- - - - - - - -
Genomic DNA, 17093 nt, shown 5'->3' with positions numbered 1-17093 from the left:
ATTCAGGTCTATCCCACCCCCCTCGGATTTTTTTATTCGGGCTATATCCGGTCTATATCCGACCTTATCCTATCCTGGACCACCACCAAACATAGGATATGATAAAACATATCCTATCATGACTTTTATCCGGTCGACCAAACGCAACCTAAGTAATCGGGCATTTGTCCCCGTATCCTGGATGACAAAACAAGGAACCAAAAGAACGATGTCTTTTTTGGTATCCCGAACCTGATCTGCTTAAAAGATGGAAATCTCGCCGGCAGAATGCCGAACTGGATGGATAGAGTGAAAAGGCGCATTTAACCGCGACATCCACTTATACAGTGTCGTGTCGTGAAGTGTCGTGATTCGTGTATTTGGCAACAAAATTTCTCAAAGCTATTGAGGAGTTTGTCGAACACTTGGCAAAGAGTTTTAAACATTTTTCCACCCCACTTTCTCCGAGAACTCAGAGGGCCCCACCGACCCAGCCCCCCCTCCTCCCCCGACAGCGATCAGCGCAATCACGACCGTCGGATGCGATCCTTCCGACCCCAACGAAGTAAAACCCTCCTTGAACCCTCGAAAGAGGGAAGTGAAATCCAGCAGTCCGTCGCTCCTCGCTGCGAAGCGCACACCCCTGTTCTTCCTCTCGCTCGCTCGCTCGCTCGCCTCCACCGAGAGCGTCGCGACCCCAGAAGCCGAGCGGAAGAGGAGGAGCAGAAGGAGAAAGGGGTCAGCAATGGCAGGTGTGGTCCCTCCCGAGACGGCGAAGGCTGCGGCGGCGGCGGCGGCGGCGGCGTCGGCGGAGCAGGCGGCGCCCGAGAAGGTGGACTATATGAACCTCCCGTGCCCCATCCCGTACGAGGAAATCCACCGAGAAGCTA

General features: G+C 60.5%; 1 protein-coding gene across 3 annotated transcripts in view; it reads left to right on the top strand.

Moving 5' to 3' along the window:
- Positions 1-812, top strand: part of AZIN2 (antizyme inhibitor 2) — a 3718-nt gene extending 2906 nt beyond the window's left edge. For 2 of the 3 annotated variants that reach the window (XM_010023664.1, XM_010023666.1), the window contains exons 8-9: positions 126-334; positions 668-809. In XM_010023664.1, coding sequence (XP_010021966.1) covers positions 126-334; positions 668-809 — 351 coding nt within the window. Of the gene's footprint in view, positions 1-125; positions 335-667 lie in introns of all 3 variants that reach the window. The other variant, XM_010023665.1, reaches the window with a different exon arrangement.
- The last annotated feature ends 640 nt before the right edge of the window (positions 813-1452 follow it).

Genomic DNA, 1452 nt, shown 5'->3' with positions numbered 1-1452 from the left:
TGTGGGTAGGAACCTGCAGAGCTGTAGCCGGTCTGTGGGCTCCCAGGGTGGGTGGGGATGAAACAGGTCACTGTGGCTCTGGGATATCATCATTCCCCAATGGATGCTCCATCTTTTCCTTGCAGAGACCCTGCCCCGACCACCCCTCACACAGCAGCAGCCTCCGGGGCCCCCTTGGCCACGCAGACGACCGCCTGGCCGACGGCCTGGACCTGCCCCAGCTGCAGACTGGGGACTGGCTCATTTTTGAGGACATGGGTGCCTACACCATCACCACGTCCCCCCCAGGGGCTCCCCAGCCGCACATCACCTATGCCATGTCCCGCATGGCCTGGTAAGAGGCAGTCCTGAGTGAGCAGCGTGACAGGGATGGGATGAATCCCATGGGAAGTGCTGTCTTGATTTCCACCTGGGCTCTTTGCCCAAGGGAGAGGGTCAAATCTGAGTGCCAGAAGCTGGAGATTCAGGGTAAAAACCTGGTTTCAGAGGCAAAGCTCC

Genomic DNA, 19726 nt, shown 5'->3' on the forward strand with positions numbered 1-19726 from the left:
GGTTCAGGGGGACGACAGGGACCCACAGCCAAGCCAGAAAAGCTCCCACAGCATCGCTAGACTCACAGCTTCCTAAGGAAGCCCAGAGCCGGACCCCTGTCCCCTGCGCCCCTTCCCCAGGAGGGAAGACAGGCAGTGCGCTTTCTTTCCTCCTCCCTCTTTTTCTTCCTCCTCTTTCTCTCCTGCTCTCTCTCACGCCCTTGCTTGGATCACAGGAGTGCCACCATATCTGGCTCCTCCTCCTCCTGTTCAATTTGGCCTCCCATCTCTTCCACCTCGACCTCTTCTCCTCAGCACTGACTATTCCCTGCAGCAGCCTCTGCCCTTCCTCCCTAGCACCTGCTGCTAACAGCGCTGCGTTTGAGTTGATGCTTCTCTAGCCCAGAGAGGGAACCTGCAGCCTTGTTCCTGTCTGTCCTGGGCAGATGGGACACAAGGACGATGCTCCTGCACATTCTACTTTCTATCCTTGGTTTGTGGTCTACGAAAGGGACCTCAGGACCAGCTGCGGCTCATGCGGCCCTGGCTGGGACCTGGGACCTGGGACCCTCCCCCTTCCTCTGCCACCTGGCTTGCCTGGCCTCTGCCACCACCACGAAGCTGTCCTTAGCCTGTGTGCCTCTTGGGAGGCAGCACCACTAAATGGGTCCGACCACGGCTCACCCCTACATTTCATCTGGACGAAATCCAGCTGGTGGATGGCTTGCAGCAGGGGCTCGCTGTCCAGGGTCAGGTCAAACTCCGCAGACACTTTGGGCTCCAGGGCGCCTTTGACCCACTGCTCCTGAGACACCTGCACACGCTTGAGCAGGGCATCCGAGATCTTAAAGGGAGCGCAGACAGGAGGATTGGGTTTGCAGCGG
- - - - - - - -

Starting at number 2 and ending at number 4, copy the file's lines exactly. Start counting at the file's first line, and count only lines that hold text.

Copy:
ATTCAGGTCTATCCCACCCCCCTCGGATTTTTTTATTCGGGCTATATCCGGTCTATATCCGACCTTATCCTATCCTGGACCACCACCAAACATAGGATATGATAAAACATATCCTATCATGACTTTTATCCGGTCGACCAAACGCAACCTAAGTAATCGGGCATTTGTCCCCGTATCCTGGATGACAAAACAAGGAACCAAAAGAACGATGTCTTTTTTGGTATCCCGAACCTGATCTGCTTAAAAGATGGAAATCTCGCCGGCAGAATGCCGAACTGGATGGATAGAGTGAAAAGGCGCATTTAACCGCGACATCCACTTATACAGTGTCGTGTCGTGAAGTGTCGTGATTCGTGTATTTGGCAACAAAATTTCTCAAAGCTATTGAGGAGTTTGTCGAACACTTGGCAAAGAGTTTTAAACATTTTTCCACCCCACTTTCTCCGAGAACTCAGAGGGCCCCACCGACCCAGCCCCCCCTCCTCCCCCGACAGCGATCAGCGCAATCACGACCGTCGGATGCGATCCTTCCGACCCCAACGAAGTAAAACCCTCCTTGAACCCTCGAAAGAGGGAAGTGAAATCCAGCAGTCCGTCGCTCCTCGCTGCGAAGCGCACACCCCTGTTCTTCCTCTCGCTCGCTCGCTCGCTCGCCTCCACCGAGAGCGTCGCGACCCCAGAAGCCGAGCGGAAGAGGAGGAGCAGAAGGAGAAAGGGGTCAGCAATGGCAGGTGTGGTCCCTCCCGAGACGGCGAAGGCTGCGGCGGCGGCGGCGGCGGCGGCGTCGGCGGAGCAGGCGGCGCCCGAGAAGGTGGACTATATGAACCTCCCGTGCCCCATCCCGTACGAGGAAATCCACCGAGAAGCTA

General features: G+C 60.5%; 1 protein-coding gene across 3 annotated transcripts in view; it reads left to right on the top strand.

Moving 5' to 3' along the window: